This is a dungeon crawl without any real special events - just descriptions of the chambers and what happens in them. The ceilings are only 150 feet high, making it very hard to fly and impossible to use aerial combat. Location 1 is the maze entrance. Here, the PCs find a trail of stolen items - around 1000 gp from each hoard. It's unclear if they were left on purpose or not. Any PCs that examine the area can make a dragon senses check to spot the concealed metal doors, but there's not much that can be done about them. They will close as soon as all the PCs enter location 2, and they're very strong and heavily reinforced, plus wizard locked and normal locked.

Location 2 is the Hall of Statues. Each statue is a 20 foot tall dwarf, made of stone or metal. They are neither enchanted nor threatening. About 500 gp from the hoards can be found leading into the three passages out, carefully scattered so that two dragons' goods are in front of each passage, to try and get them to split up. If they do, well, the book suggests running encounters from one group and then the next, cutting between them regularly.

Next time: Elementals.

Alien Rope Burn
Dec 4, 2004

I wanna be a saikyo HERO!




Rifts World Book 10: Juicer Uprising, Part 10: "Juicer pilots often have the IPS fly up first, and then they jump up and connect with the wings in mid-air, just to show off."

Power Armor

Not exactly intended for Juicers...


Should pauldrons be allowed to bear arms?

NG-JK1A and IB Juicer Killer Power Armor

Yes, it's time for Northern Gun to wage war on the Juicer lifestyle. This has a special computerized weapon system designed to track and lead its shots against super-fast targets. Apparently Northern Gun has found no other use for this technology than to fight Juicers. Well, and Crazies, but nobody much seems to care about them as much. Sure. However, there aren't many around, partly due to them being the power armor equivalent of a golden flyswatter, and partly due to them being kind of clunky otherwise.

There are two models, the 1A and 1B, where the B has more armor and costs more, but both are towards the light end of power armor protection. The computerized laser and particle tracking beams do middling damage, but at least Juicers are relatively soft targets much of the time, and the armor grants generous bonus attacks. It has grenade launchers and rail guns that do laughably small amounts of damage. The fancy bit is the "Response Computer System", which cancels out Juicer's automatic dodge when using the lasers or particle beams, and grants 8 computerized attacks on its own in addition to its own weapons. However, any damage to its sensor array can cause malfunctions in the targeting system. It's actually pretty effective as an antipersonnel system, though it's a glass cannon - any number of organized attacks can gently caress this thing up if they get initative on it.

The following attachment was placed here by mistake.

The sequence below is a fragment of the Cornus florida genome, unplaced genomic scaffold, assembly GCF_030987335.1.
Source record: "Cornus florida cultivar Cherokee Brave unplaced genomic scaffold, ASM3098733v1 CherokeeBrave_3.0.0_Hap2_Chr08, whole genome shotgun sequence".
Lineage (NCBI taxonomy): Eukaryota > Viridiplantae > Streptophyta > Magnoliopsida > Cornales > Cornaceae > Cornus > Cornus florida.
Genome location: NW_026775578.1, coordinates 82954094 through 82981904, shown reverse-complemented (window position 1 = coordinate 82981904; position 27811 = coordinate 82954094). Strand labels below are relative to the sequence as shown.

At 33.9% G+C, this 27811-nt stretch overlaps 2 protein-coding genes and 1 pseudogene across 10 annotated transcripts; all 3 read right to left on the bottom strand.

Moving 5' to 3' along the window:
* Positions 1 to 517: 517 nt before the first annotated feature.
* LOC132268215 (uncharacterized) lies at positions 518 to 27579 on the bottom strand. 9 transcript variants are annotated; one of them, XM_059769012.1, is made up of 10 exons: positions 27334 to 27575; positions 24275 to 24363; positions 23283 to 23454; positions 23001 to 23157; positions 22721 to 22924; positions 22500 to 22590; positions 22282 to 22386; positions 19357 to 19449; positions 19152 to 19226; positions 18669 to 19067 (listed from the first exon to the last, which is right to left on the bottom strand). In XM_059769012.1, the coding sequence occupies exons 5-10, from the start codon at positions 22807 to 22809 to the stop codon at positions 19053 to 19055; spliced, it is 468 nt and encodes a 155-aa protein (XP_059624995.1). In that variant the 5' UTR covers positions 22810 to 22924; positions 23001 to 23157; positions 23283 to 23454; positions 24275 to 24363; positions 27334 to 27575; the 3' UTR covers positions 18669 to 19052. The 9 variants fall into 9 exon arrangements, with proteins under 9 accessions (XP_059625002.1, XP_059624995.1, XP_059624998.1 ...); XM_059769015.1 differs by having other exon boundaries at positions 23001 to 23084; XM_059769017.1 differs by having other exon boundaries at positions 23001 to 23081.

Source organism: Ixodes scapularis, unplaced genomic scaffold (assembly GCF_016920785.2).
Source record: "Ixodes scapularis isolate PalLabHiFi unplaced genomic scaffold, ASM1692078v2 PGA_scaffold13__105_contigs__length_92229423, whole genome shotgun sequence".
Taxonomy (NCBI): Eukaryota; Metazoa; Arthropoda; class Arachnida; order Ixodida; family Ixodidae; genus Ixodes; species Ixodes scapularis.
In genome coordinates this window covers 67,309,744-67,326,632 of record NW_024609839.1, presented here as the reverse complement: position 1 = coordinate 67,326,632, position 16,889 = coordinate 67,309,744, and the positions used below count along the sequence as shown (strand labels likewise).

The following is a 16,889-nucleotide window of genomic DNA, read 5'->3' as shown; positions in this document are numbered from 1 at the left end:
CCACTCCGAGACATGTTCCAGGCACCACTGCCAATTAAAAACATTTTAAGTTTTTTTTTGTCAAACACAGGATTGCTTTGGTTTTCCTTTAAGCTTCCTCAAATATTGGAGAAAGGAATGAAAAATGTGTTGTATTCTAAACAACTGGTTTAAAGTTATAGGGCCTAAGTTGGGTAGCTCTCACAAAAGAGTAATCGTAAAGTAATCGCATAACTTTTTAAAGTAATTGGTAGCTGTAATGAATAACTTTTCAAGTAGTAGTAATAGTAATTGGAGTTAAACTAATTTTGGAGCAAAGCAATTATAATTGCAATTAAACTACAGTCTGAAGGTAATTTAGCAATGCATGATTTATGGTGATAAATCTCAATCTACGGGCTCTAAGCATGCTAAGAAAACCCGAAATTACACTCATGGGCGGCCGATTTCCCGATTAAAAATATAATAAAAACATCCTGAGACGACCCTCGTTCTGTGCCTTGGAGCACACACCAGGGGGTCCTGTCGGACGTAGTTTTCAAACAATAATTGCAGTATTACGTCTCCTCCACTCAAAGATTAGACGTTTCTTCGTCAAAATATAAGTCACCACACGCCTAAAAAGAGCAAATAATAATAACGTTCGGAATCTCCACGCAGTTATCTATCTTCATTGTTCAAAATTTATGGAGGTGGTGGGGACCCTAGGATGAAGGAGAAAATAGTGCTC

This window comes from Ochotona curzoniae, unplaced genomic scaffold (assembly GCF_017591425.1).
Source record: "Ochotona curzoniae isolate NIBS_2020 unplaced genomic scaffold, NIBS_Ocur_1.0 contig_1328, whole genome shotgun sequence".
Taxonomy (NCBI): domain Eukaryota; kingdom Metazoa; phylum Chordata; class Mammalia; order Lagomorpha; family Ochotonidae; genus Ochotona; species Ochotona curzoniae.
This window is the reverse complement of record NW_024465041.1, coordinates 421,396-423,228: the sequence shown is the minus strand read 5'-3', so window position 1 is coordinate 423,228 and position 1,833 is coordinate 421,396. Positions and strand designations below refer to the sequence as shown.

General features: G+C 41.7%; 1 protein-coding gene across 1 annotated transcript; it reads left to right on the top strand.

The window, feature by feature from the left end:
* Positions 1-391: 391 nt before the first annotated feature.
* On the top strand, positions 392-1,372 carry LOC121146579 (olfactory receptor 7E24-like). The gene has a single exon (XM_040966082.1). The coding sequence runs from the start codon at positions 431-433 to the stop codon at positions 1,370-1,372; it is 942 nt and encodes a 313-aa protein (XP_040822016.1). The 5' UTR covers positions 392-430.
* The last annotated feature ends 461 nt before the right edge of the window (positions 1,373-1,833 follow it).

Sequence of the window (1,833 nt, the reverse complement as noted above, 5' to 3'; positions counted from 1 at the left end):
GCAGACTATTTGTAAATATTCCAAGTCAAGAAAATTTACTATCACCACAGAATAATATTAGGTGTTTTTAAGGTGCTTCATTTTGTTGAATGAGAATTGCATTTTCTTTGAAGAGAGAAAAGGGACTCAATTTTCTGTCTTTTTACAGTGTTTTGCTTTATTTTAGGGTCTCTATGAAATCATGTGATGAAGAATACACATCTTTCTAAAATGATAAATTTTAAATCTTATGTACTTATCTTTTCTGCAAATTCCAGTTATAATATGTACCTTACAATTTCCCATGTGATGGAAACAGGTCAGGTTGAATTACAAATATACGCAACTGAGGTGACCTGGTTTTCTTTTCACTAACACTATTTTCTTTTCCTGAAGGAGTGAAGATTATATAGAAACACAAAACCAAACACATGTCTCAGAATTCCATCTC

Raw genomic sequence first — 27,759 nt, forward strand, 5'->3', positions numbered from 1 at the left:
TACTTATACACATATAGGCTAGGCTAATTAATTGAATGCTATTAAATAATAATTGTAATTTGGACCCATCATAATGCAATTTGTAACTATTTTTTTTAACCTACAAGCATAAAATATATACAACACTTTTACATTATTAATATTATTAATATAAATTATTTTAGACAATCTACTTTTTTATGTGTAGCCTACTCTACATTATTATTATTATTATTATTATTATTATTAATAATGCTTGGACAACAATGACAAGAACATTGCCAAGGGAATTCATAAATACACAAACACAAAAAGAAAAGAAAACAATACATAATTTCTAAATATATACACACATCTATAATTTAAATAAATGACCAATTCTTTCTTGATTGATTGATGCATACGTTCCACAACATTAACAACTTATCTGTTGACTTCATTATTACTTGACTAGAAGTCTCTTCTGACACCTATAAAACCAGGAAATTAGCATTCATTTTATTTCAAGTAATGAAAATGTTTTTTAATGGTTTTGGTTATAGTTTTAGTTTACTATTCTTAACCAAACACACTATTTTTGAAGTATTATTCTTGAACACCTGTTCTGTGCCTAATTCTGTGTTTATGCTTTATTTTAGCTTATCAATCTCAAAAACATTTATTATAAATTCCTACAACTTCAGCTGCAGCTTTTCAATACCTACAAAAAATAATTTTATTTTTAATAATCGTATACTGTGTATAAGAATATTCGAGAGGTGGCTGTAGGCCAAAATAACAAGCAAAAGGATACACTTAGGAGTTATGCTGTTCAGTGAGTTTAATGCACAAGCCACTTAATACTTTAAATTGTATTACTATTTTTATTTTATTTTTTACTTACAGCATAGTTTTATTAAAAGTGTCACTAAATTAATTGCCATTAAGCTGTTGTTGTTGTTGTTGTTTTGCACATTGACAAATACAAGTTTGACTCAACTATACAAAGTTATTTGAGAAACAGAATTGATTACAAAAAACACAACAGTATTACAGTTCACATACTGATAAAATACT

Choad warrior.

The Defender (J.A.P.E. II)
by Kevin Kirsten


So, this is a design - the "Juicer Apprehension Powered Exoskeleton System" created by Northern Gun but never marketed. The plans were stolen by the Black Market (once again, a proper name for an organized crime group, not just a general term according to Rifts). It's mostly designed to be a light power armor with nonlethal takedown methods... all of which are less useful against Juicers, sadly.

It's a light power armor, which means it only provides modest protection. It has a Neural Disrupter Rifle which fires a "concentrated electrical pulse" that can electrocute people through light M.D.C. armor (which is becoming rarer and rarer with each book), and heavy M.D.C. armor at greatly reduced effectiveness. It has two settings, and both inflict heavy penalities on a failed save vs. poison, though the heavier setting is likely to kill ordinary people even inside armor (making it particularly effective at just killing people, if you're into that). It has grenade launchers on the shoulders usually used for tear gas, a variable frequency laser, and a bola-firing rail gun that automatically binds and requires a high strength to break free from (or an ability to damage the binding).

The variable frequency laser is always just a head-scratcher to see, because the intent of those weapons is to damage glitter boys more, but the variable frequency feature is always on dinky weapons that can't do serious damage even without it being halved. I don't know what the intent here is - a Defender will explode after 2 hits from a Glitter Boy, while it'll take 37 hits for the Defender to take a Glitter Boy down. Why is this still a thing?

Ground Vehicles
By Vince Martin, with additional material by C.J. Carella

So, apparently there's a booming industry in vehicles aimed at Juicers, since Juicers A) earn a high income and B) don't generally put their money into savings accounts. Getting custom jobs and all sorts of fancy addons is apparently common, so be prepared to describe your post-apocalypse chrome and underlighting. Because these vehicles are designed apparently to be super-sensitive and give a heavy penalty to normal people trying to drive them. Almost all of them give a bonus for Juicers and other similarly augmented figures (Crazies, mainly) to pilot them, so I won't mention that for each one.


Gun, or drive-by hairdryer?

Tarantula Combat Jump Bike

Designed by Ultra Tech Industries, who will be explained one day, I'm sure. This is a motorcyle with jump thrusters so you can do cool flips over a spider-skull walker with your hands off the handlebars whaaaat you're so crazy! Radical!

So it has a flex-fuel system to run off of any fossil fuel with a backup electrical system, which has all sorts of buzzwords not useful to the actual mechanics of it, like aan active suspension, anti-lock braking, traction control, active aerodynamics, and... um... solid rubber tires. Yes, folks. But it's mega-damage rubber. It drives at 200 MPH and can jump 9 feet for each 1 MPH it's going. It also has a pulse laser that does perfectly decent damage.